My daughter and I have read and re-read this wonderful book about a young girl whose love for her dog takes her on an incredible journey. Her young and honest view of the world shapes some brave and remarkable solutions to problems that would stop many adults dead in their tracks. Inspiring for its youthful bravery and ingenuity; appreciated for its well-crafted storyline; and now sweetly narrated by Eve Bianco, this Newbery Award-winning book is highly recommended.
A poignant story of a young girl who finds herself born into a violent, abusive, rascist environment and has the strength, ingenuity and open-mindedness to fashion a beautiful new life for herself encouraged by the secret lives of the bees and their most excellent keepers. The effort was appreciated also as a cultural commentary, lest those of us living in this arguably post-racial society might not remember the hurt, pain and misunderstandings wrought by racism.
The story is well-constructed; the characters are well-developed -- I want to meet August Boatright -- and masterfully narrated. A very enjoyable listen.
As an artist and museum volunteer acquainted with the New York based art world, I had fun listening to this book. Steve Martin clearly knows art and has been a good sport on the round of interviews introducing his book. I loved that he made mention of the legendary art book dealer and expert, Peter Krauss, a really cool guy. It's just delightful to follow the creative exploits of this author, already high on my list for his comedic, movie and banjo! accomplishments.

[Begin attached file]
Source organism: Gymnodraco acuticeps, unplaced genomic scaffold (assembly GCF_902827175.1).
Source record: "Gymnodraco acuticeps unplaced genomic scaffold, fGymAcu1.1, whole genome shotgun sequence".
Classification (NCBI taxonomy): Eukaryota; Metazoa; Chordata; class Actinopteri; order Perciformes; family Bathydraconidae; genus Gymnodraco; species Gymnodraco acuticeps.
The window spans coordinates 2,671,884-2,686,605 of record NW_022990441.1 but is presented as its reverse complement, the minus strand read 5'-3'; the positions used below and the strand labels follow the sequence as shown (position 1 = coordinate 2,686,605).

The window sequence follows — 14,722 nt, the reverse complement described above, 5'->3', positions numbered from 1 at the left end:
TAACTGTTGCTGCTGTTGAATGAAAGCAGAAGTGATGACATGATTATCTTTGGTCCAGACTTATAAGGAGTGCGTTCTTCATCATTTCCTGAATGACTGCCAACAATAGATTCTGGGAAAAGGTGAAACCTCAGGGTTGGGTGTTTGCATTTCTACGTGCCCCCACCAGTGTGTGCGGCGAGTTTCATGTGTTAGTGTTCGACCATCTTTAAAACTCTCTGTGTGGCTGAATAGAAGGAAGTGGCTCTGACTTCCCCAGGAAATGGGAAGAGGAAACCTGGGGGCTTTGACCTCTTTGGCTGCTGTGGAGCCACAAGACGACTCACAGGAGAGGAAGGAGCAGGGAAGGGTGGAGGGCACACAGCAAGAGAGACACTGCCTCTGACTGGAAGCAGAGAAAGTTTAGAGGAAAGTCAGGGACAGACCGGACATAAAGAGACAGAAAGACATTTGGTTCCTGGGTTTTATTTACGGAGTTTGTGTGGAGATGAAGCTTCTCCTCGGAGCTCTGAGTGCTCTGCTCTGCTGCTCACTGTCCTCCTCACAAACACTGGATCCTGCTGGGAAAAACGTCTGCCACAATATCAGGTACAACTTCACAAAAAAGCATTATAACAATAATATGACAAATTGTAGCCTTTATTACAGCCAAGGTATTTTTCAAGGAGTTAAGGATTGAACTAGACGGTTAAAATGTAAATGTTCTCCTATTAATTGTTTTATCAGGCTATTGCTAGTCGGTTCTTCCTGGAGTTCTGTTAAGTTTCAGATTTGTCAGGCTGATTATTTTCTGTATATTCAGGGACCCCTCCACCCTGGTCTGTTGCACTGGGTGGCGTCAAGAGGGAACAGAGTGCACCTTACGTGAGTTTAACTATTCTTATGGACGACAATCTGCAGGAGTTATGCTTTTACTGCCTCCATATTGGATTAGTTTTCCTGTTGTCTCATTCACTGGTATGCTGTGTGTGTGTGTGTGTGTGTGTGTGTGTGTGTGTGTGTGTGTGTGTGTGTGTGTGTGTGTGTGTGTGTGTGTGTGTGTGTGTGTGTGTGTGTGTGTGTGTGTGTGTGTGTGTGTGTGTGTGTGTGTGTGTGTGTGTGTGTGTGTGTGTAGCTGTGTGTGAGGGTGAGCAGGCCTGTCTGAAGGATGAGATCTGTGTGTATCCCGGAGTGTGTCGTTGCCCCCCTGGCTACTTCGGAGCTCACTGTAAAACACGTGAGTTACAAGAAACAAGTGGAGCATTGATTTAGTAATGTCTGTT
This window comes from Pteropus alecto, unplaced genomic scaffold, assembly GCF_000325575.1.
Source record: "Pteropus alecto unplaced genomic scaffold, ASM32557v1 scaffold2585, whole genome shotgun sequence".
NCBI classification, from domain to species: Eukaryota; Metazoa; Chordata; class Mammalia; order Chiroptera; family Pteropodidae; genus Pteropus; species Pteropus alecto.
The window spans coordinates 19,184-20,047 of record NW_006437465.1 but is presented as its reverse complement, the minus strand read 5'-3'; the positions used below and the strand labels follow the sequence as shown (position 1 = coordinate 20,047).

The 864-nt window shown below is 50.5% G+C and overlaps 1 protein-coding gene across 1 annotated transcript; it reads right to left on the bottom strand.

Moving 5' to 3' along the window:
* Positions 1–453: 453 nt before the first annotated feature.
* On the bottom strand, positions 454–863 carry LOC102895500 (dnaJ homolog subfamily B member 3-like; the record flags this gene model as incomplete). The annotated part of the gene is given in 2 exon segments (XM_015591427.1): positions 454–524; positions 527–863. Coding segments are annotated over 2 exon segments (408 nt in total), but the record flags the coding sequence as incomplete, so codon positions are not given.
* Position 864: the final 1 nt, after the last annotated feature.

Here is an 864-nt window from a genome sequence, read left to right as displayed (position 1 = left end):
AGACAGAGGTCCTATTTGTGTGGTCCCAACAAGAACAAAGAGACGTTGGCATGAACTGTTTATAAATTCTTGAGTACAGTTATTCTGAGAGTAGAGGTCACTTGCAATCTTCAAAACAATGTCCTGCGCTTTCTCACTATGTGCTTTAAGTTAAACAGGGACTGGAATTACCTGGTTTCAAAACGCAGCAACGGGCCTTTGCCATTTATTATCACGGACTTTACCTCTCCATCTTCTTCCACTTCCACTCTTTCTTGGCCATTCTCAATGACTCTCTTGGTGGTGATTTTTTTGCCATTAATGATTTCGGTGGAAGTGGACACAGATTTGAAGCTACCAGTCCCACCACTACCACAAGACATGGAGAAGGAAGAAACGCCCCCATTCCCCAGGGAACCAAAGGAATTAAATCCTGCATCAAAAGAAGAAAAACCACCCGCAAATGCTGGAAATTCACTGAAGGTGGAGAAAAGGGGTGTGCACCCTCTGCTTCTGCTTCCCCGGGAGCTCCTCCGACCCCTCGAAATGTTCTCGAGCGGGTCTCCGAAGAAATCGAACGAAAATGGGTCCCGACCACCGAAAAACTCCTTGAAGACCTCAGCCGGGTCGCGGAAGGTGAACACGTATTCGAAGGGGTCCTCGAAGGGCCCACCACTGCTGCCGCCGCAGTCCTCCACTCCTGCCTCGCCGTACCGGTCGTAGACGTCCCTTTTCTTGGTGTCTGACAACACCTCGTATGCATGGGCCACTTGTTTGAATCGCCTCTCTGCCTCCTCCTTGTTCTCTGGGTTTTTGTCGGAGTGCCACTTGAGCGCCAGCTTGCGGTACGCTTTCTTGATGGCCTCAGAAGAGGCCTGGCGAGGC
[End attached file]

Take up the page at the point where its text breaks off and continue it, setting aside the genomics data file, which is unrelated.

Really enjoyed the story of President Charlotte Kramer, her Chief of Staff Melanie Kingston and television journalist Dale Smith. The story of their intertwined lives was not only enjoyable fiction; it was thought-provoking sociology. Looking forward to the sequel!
A sweet and intimate account, beautifully presented by the author herself, personalizing Laura and George Bush in a very appealing way. Thoughtfully and kindly shared, the story presents an inside view of a rarified environment to which few have access.
A disappointing account which, although well-written and well-narrated, seemed entirely governed by an unspoken theme of presenting anything that could possibly be deemed unflattering or deprecatory, even stooping to criticize Clinton's grooming as a young woman and mentioning that the word "communist" appeared in a research paper authored by her. Even-handed it certainly was not.
An engaging story, beautifully narrated. Set at a surgery theatre in an Ethiopian mission and then at a New York hospital, it follows the lives of twins, and one in particular, from his difficult birth forward. I had been intrigued after hearing the author on Terry Gross' Fresh Air. It's so nicely done, I'll sometimes choose it over music on my iPod. This would be my pick for novel of the year. If he writes a sequel, I'm very interested.
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